There are basically four types of intellectual property: patents, copyrights, trademarks, and trade secrets.
Here is a very brief summary of each:
A patent is the right “to exclude others from making, using, offering for sale, or selling the invention throughout the [particular country by which the patent is granted] or importing the invention into [that country]” for a limited time in exchange for public disclosure of the invention when the patent is granted. See United States Patent and Trademark Office. The purpose of this power is to promote the public disclosure of inventions, and consequently, the advancement of science. There are different types of patents, but most often people think of patents as protecting a physical invention, such as the motorized ice cream cone (in the above image).
A copyright is the right to prevent others for a limited time from reproducing, publicly performing, publicly displaying, distributing, and making “derivative works” (i.e., a work based on an existing work) of “original works of authorship fixed in a tangible medium of expression . . . including, literary, dramatic, musical, and artistic works, such as poetry, novels, movies, songs, computer software, and architecture. Copyright does not protect facts, ideas, systems, or methods of operation, although it may protect the way these things are expressed.” See United States Copyright Office FAQs. Although copyrights exist from the moment the work is fixed in a tangible medium, registration provides additional protections, most notably, the possibility of “statutory damages” (a way to obtain damages without proof of actual loss) and attorneys’ fees. This blog post is an example of something that is copyrighted, as is the photograph above.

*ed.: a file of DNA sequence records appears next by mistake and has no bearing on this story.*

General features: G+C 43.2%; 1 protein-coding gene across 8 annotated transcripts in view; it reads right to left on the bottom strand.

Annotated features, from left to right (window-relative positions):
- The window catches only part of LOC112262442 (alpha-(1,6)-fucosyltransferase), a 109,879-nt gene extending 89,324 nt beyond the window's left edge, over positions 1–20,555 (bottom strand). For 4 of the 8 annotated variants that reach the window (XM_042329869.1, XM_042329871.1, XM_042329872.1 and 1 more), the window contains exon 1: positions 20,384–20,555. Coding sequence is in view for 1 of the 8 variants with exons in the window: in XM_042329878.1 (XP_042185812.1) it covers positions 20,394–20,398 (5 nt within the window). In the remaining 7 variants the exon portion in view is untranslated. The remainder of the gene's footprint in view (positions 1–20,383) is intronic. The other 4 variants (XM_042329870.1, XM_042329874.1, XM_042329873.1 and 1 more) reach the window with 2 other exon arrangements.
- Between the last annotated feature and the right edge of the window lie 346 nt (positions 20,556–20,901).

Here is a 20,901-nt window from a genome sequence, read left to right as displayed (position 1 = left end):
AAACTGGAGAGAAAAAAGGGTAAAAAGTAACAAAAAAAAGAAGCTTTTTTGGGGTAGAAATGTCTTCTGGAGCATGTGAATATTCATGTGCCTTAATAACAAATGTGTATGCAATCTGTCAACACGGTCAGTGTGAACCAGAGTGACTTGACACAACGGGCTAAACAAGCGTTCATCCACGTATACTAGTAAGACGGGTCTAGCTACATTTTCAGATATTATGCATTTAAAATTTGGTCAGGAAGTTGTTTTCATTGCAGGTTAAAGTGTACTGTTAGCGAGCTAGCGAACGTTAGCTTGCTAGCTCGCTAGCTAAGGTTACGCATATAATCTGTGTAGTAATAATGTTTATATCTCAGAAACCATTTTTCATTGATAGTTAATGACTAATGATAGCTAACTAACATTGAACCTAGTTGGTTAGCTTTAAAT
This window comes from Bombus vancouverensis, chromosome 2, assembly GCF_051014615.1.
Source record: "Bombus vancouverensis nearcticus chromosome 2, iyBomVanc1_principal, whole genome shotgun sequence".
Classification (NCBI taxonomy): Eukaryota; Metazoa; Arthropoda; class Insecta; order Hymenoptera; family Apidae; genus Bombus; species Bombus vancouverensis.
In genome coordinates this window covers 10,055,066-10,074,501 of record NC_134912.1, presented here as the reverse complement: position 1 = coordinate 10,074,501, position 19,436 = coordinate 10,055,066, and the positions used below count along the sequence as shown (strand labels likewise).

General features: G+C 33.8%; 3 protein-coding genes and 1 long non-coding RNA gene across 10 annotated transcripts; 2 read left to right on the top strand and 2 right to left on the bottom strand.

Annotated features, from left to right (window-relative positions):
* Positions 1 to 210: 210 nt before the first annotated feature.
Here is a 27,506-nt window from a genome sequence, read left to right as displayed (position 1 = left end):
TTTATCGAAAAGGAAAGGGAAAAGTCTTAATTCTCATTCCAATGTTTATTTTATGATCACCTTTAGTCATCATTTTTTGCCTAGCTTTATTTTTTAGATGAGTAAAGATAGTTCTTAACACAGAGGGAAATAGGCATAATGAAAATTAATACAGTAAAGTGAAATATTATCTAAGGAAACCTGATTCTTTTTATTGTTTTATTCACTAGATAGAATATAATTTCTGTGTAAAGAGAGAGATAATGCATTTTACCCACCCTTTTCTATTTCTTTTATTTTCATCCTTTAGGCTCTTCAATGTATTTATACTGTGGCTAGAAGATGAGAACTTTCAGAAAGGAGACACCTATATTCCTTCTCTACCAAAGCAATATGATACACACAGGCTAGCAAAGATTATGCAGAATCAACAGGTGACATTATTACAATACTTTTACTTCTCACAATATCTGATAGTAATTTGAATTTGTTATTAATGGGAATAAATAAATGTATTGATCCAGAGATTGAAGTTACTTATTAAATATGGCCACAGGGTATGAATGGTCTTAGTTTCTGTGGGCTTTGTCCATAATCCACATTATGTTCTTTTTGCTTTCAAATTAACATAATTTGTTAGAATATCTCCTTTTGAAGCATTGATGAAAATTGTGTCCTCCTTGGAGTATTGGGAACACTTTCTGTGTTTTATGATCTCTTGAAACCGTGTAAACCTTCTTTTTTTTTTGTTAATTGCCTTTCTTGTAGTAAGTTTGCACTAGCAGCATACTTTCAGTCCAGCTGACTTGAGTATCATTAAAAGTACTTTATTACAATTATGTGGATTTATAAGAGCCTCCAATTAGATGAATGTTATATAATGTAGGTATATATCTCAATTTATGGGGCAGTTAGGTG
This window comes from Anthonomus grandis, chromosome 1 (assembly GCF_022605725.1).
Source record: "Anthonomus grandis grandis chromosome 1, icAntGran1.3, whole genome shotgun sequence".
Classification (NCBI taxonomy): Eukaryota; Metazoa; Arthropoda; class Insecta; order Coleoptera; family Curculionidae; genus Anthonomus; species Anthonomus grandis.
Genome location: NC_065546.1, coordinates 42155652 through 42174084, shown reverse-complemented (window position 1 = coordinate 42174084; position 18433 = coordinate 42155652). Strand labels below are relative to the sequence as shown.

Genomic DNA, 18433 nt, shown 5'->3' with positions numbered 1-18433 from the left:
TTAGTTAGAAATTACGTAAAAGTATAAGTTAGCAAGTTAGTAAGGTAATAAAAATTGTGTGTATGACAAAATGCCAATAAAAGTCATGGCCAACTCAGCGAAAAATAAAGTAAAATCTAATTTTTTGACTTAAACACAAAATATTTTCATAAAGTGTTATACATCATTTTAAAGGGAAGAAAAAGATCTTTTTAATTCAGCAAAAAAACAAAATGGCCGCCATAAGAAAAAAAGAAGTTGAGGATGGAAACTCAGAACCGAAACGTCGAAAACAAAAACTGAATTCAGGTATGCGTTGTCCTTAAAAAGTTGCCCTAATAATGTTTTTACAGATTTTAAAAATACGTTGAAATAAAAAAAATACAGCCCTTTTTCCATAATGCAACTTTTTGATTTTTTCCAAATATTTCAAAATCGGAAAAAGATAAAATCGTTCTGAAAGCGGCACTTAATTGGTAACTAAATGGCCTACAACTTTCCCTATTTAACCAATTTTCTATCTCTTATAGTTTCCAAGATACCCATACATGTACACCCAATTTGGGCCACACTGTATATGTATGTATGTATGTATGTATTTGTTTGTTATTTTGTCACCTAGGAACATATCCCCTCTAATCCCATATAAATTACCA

A trademark is any word, symbol, or combination of words and symbols used to identify the source of goods or products in commerce (read, “your brand”). See Mark My Words . . . Trademark Basics. Trademark law (the Lanham Act, as well as state laws) protects trademarks – whether they are registered or not (registration provides additional protections) – so that consumers are free from confusion about what they are buying. As a federal judge, quoting Neil Young’s “Hey, Hey, My, My” once described trademark law, “You pay for this but they give you that.” In short, trademark law prevents anyone from using any word, symbol, or combination of words and symbols, that is confusingly similar to someone else’s trademark. For that reason, trademarks can last forever. Example of trademarks are Ebay’s logo (above) and the Coca Cola logo (see the can below).
A trade secret is any information with commercial or economic value that is not widely known and is kept secret. It can be virtually any type of information, including customer lists, business strategies, technical data, computer programs, and other things, and can last forever. See Terms of Art . . . What is a Trade Secret? Given that trade secrets must be confidential, they are not registered anywhere. The classic example is the secret formula to Coca Cola.